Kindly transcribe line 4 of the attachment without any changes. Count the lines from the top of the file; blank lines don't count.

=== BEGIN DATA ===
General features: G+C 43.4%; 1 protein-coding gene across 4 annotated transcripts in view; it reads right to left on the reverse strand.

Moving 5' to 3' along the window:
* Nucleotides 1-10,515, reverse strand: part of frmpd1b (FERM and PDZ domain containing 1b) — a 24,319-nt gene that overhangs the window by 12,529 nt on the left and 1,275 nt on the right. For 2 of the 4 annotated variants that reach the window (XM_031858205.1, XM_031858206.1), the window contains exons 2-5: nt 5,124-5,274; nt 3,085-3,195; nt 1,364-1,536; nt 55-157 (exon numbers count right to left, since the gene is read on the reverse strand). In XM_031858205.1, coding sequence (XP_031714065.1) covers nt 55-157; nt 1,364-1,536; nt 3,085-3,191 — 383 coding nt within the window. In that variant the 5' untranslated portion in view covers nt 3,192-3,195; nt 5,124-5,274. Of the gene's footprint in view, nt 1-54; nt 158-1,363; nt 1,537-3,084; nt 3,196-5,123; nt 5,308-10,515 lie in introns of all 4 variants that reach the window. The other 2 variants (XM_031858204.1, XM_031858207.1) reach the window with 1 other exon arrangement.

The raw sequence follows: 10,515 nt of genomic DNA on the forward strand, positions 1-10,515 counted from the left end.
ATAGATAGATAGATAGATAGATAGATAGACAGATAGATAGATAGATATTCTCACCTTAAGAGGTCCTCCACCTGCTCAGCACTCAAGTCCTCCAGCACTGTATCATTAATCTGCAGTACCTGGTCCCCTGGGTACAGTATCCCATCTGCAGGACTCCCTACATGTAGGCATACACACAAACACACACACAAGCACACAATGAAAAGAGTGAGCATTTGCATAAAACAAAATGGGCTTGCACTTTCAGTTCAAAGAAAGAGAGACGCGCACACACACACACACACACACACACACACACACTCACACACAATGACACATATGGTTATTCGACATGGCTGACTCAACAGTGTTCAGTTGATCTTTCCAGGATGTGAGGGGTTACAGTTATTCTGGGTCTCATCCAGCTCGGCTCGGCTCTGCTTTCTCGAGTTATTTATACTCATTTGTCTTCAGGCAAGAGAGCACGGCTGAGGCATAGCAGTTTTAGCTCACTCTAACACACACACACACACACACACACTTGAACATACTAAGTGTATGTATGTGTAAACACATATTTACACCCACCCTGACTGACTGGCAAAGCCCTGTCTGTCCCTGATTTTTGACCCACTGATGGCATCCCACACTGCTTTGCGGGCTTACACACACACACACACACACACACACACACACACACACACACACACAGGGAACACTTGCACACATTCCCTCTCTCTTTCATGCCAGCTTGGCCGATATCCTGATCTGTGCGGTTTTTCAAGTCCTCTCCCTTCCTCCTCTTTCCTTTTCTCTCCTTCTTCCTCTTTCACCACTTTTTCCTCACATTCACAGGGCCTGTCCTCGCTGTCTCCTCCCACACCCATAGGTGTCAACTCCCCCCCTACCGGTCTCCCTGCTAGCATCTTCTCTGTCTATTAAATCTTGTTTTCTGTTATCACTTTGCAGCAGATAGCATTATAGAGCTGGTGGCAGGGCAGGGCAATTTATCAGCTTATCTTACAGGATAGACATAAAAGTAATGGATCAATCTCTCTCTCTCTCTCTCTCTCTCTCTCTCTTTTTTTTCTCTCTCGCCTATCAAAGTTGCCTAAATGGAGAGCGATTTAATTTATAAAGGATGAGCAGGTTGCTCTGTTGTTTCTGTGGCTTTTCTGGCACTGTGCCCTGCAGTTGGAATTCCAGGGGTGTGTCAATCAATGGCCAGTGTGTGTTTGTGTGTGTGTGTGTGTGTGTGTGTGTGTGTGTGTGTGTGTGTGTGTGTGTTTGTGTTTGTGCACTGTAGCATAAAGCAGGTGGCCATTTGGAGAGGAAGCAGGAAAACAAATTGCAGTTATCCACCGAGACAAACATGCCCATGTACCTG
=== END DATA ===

The raw sequence follows: 10,515 nt of genomic DNA on the forward strand, positions 1-10,515 counted from the left end.